The answer is NANOOK OF THE NORTH. Nonfiction films before this tended to have no structure, or were structured as newsreels. What made NANOOK different? Simple: a narrative structure very similar to fiction films of the day.

Robert Flaherty created a narrative out of what seems everyday life for the Inuit. These people allow their lives to be recorded openly and honesty… as much as audiences of the day could tell.

Of course one of the things that we don’t know is that the film known as NANOOK OF THE NORTH actually was the 2nd film made about the Inuit. The first film, which Flaherty thought was bad, actually was lost in a fire.

In Flaherty’s own words:
“My wife and I thought it over for a long time. At last we realised why the film was bad, and we began to get a glimmer that perhaps if I went back to the North, where I had lived for ten years and knew the people intimately, I could make a film that this time would go. Why not take, we said to each other, a typical Eskimo and his family and make a biography of their lives through a year. What biography of any man could be interesting? Here is a man who has less resources than any other man in the world. He lives in a desolation that no other race could possibly survive. His life is a constant fight against starvation. Nothing grows; he must depend utterly on what he can kill; and all this against the most terrifying of tyrants – the bitter climate of the North, the bitterest climate in the world.

… The urge that I had to make Nanook came from the way I felt about these people, my admiration for them; I wanted to tell others about them. This was my whole reason for making the film. In so many travelogues you see, the filmmaker looks down on and never up to his subject. He is always the big man from New York or from London. But I had been dependent on these people, alone with them for months at a time, travelling with them and living with them… I couldn’t have done anything without them. In the end it is all a question of human relationships.” (Cousins, Mark, and Kevin Macdonald. “Robert Flaherty Talking.” 1950. Imagining Reality: The Faber Book of Documentary. London: Faber, 2006. Print.)

Discussion Starter #1 – Flaherty clearly manipulates in NANOOK OF THE NORTH. Defend or criticise Flaherty’s decision to do this.

Discussion Starter #2 – “I am Kino-Eye”

“Of all the arts, for us the cinema is the most important” – Vladimir Ilyich Lenin

Denis Kaufman – better known as Dziga Vertov – was the eldest of three brothers who all had an impact on cinema history, but it is Vertov’s imprint that is most impressive.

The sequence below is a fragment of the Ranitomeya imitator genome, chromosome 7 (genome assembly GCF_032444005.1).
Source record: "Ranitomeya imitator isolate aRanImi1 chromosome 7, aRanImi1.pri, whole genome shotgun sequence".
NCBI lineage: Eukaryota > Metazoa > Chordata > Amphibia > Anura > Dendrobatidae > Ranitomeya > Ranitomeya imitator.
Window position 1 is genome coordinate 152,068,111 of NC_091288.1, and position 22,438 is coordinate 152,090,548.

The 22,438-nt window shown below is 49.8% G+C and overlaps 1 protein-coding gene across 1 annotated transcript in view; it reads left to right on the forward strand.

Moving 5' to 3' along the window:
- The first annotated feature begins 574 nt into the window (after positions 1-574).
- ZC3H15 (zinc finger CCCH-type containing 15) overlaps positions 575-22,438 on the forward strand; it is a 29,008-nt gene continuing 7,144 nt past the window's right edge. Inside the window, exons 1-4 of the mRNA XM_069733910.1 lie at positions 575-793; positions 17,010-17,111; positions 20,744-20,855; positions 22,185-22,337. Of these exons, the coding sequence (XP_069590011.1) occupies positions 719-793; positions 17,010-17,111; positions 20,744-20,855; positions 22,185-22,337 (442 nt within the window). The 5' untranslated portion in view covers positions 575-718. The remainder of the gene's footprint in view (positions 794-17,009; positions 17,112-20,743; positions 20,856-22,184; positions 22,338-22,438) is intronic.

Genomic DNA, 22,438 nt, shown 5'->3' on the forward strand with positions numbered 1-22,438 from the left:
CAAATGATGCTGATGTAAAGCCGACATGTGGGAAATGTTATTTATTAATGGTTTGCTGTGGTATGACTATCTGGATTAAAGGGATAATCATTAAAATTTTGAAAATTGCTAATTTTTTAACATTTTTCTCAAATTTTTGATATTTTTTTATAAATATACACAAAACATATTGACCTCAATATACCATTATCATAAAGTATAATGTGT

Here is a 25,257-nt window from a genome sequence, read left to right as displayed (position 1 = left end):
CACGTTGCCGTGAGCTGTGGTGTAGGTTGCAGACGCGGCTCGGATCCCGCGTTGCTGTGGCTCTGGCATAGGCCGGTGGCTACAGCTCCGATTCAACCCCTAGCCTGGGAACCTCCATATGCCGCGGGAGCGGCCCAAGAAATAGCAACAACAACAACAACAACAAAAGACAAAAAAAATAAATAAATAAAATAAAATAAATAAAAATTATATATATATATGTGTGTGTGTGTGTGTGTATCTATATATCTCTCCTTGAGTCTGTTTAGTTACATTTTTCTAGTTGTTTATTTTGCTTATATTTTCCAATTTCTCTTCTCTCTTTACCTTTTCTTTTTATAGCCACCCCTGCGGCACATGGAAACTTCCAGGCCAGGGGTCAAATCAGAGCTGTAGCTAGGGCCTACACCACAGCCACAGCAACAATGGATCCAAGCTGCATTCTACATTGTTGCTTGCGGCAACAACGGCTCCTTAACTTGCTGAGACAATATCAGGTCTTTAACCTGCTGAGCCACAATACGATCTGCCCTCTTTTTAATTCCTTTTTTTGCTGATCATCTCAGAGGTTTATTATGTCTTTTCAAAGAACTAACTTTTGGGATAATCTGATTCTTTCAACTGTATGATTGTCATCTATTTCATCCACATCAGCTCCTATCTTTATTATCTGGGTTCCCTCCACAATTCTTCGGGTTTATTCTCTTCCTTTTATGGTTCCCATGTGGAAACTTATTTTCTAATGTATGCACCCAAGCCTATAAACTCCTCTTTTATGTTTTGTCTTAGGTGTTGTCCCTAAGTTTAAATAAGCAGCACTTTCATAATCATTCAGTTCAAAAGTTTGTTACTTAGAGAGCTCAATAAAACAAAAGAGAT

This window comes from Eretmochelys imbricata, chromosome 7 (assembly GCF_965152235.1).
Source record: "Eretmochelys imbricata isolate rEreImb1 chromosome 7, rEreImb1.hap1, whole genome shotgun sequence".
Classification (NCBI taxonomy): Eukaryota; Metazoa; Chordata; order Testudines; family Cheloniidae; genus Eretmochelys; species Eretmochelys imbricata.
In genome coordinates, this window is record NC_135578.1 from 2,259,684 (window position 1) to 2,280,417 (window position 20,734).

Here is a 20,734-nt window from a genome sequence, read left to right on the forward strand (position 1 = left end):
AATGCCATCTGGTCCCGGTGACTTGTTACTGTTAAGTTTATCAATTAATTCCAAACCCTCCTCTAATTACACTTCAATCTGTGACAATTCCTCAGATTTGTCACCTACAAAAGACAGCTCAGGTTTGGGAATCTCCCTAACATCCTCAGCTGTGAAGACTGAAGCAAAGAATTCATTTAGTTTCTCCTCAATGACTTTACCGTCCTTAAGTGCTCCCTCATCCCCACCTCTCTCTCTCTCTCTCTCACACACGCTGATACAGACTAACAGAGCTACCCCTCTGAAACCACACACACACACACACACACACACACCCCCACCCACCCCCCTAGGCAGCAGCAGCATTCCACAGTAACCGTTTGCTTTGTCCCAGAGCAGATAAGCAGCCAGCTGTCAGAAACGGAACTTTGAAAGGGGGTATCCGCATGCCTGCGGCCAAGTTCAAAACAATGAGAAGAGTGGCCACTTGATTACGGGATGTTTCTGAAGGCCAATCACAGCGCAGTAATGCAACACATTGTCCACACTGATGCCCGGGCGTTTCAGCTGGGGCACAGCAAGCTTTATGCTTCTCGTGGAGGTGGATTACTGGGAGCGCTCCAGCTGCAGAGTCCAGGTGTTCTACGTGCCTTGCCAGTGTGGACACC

Vertov believed that the camera (hand in hand with editing) could reveal truth that the human eye would usually miss. The kino-eye (cinema-eye), in Vertov’s opinion, was much superior to the human eye. The kino-eye could capture images over a huge distance, in slow motion, etc. Editing could allow people to see one scene from a multiple of perspectives. His kino-eye theory was central to all of his work.

His most important work, MAN WITH A MOVIE CAMERA, which falls into the classic “city symphony” films popular during the time, is essentially a film about the making of a film. Vertov’s cameraman (his brother Mikhail Kaufman) experiments with his camera to obtain some of the most fascinating film footage seen at the time. Vertov’s wife, Elizaveta Svilova, is seen in the film – furiously working away creating the very montages that we are watching. The camerawork and the editing is all brought to the forefront in the film.

In Vertov’s words: “Until now, we have violated the movie camera and forced it to copy the work of our eye. And the better the copy, the better the shooting was thought to be. Starting today we are liberating the camera and making it work in the opposite direction – away from copying.

The weakness of the human eye is manifest. We affirm the kino-eye…

I make the viewer see in the manner best suited to my presentation of this or that visual phenomenon. The eye submits to the will of the camera and is directed by it to those successive points of the action that, most succinctly and vividly, bring the film phrase to the height or depth of resolution… The camera ‘carries’ the film viewer’s eyes from arms to legs to eyes and so on, in the most advantageous sequence, and organises the details into an orderly montage study.”(Cousins, Mark, and Kevin Macdonald. “The Council of Three.” 1923. Imagining Reality: The Faber Book of Documentary. London: Faber, 2006. Print.)

Discussion Starter #2 – Comment upon Vertov’s Kino-Eye theories. Does he have a point?

Here is the entire film on Youtube. We stopped watching at the 52:00 minute mark.